applicable statute of limitations. ECF No. 7 at 5-7.
Hawkins' claims are governed by 28 U.S.C. § 2244(d),
part of the Anti-Terrorism and Effective Death Penalty Act
("AEDPA"), which provides, in pertinent part, that
a one-year statute of limitations begins to run from
"the date on which the judgment became final by the
conclusion of direct review or the expiration of the time for
seeking such review." 28 U.S.C. § 2244(d)(1)(A).
This time period tolls when "a properly filed
application for State post-conviction or other collateral
review with respect to the pertinent judgment or claim is
pending." 28 U.S.C. § 2244(d)(2).
petition was untimely filed. The Supreme Court of Virginia
refused Hawkins' direct appeal on October 31, 2014. ECF
No. 7-3. Hawkins had 90 days from entry of that final
judgment to file a writ of certiorari to the United States
Supreme Court. See Sup. Ct. R. 13(1). He did not do
so, and his conviction thus became final on January 29, 2015.
Under section 2244(d), he had until January 29, 2016 to file
his federal habeas petition. See 28 U.S.C. §
2244(d)(1)(A). Instead, he placed his petition in the prison
mailing system on November 21, 2016, over nine months late.
ECF No. 1 at 15; see Lewis v. Richmond City Police
Dep't, 947 F.2d 733, 735 (4th Cir. 1991) (a filing
by an unrepresented prisoner is deemed submitted when it is
delivered to prison officials for mailing).
is not entitled to the statutory tolling provision of 28
U.S.C. § 2244(d)(2), because his state habeas petition
was not "a properly filed application for State . . .
review" within the meaning of that code provision.
"When a postconviction petition is untimely under state
law, 'that [is] the end of the matter' for purposes
of § 2244(d)(2)." Pace v. DiGuglielmo, 544
U.S. 408, 414 (2005); see also Patterson v. Dir., Va.
Dept. of Con:, 36 F.Supp.2d 317, 319-20 (E.D. Va. 1999)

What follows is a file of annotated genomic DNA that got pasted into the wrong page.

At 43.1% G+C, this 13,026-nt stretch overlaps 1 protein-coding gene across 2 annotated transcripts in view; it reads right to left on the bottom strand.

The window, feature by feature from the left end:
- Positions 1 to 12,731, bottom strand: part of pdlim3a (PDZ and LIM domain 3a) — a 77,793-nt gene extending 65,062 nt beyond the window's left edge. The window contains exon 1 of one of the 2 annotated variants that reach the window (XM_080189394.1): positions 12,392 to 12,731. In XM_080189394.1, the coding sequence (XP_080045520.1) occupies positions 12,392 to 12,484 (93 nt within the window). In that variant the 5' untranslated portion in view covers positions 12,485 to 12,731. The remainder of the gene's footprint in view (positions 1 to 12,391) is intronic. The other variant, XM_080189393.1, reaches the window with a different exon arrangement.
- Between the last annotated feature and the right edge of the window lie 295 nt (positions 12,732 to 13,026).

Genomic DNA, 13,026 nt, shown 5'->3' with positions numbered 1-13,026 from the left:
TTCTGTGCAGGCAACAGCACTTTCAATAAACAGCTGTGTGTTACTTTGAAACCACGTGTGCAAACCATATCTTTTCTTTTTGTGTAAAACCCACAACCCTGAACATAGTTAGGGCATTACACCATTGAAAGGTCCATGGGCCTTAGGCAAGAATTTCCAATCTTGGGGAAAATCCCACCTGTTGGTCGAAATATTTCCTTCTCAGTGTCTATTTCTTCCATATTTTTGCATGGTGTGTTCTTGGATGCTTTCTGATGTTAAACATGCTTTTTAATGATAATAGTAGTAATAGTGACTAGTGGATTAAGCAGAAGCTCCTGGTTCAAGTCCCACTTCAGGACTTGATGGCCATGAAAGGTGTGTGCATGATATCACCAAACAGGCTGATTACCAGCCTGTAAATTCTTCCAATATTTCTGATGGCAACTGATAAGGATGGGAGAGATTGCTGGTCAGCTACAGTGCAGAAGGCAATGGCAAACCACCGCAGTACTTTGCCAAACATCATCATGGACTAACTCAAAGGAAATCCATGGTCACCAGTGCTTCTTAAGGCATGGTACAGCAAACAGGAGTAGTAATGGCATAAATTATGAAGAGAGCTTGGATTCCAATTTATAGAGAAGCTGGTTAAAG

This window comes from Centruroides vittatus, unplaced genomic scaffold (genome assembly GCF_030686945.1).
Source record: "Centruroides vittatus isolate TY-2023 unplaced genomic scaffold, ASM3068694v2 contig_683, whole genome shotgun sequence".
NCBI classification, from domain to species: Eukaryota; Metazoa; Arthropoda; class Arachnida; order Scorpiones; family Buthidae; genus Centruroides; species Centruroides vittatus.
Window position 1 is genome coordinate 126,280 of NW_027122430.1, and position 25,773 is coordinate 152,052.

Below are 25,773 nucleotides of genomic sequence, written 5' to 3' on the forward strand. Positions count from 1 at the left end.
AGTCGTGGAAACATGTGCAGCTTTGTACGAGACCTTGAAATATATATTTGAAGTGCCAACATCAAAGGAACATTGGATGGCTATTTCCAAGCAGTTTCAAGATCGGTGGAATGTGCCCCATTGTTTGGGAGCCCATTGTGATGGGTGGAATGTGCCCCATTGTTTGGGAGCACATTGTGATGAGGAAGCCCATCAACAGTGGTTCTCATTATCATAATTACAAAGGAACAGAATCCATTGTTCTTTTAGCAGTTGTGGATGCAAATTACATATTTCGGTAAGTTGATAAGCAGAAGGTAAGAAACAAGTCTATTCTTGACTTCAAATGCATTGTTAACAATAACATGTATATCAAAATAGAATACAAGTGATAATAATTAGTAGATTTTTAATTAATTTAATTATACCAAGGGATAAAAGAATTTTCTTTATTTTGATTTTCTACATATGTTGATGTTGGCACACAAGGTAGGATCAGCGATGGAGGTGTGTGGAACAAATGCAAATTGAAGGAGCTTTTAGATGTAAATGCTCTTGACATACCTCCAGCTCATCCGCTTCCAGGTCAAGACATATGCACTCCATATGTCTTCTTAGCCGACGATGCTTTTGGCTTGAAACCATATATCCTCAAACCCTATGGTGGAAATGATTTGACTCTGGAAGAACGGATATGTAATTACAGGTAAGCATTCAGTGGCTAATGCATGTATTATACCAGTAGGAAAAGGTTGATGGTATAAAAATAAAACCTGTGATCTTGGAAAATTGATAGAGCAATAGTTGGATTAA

(holding that a properly filed petition is "'one
submitted according to the state's procedural
requirements, such as rules governing time and place of
filing'") (quoting Lovasz v. Vaughn, 134
F.3d 146, 147 (3d Cir. 1998)). Here, the Supreme Court of
Virginia refused Hawkins' petition as untimely pursuant
to state law, specifically Va. Code Ann. §
8.01-654(A)(2). Thus, Hawkins' state petition was
improper under state procedural law and does not toll the
federal statute of limitations.
attempts to overcome his late filing by arguing that he is
making a gateway claim of actual innocence under Schlup
v. Delo, 513 U.S. 298 (1995). The Supreme Court has
recognized that "actual innocence, if proved, serves as
a gateway through which a prisoner may pass" to bring
claims after the statute of limitations expires.
McQuiggin v. Perkins, 133 S.Ct. 1924, 1928 (2013).
This exception to the statute of limitations "applies to
a severely confined category: cases in which new evidence
shows 'it is more likely than not that no reasonable
juror would have convicted [the petitioner].'"
McQuiggin, 133 S.Ct. at 1933 (quoting
Schlup, 513 U.S. at 329). More specifically, the
exception requires "new reliable evidence-whether it be
exculpatory scientific evidence, trustworthy eyewitness
accounts, or critical physical evidence- that was not
presented at trial." Schlup, 513 U.S. at 324. A
habeas petitioner's '"[l]ate-offered'
testimony is not 'new evidence' if the substance of
such testimony was available at [the petitioner's
trial]." Lewis v. Clarke, No. 2:13cv549, 2014
WL 2090563, at *6 (E.D. Va. May 19, 2014) (citing Hubbard
v. Pinchak, 378 F.3d 333, 340-41 (3d Cir. 2004)). Nor is
evidence which is a mere "repackaging of the record as
presented at trial" considered "new" evidence
which may properly support a claim of actual innocence.
Hubbard, 378 F.3d at 341. If the petitioner provides
the court with reliable, newly discovered evidence, then the
court weighs the new evidence in light of the previous
evidence, whether admissible under the rules of evidence or
not, and makes a "probabilistic determination about what
reasonable, properly instructed jurors would do."
Schlup, 513 U.S. at 299.
Schlup standard is an exceedingly high burden to
satisfy and thus only permits review in
"extraordinary" cases. House v. Bell, 547
U.S. 518, 538 (2006); see also Schlup, 513 U.S. at
327-29. Further, a petitioner's actual innocence claim
'"does not by itself provide a basis for
relief.'" Teleguz v. Pearson,689 F.3d 322,
328 (4th Cir. 2012) (quoting Coleman v. Hardy, 628
F.3d 314, 318 (7th Cir. 2010)). Instead, a petitioner's
"claim of innocence is ... 'a gateway through which
a habeas petitioner must pass to have his otherwise barred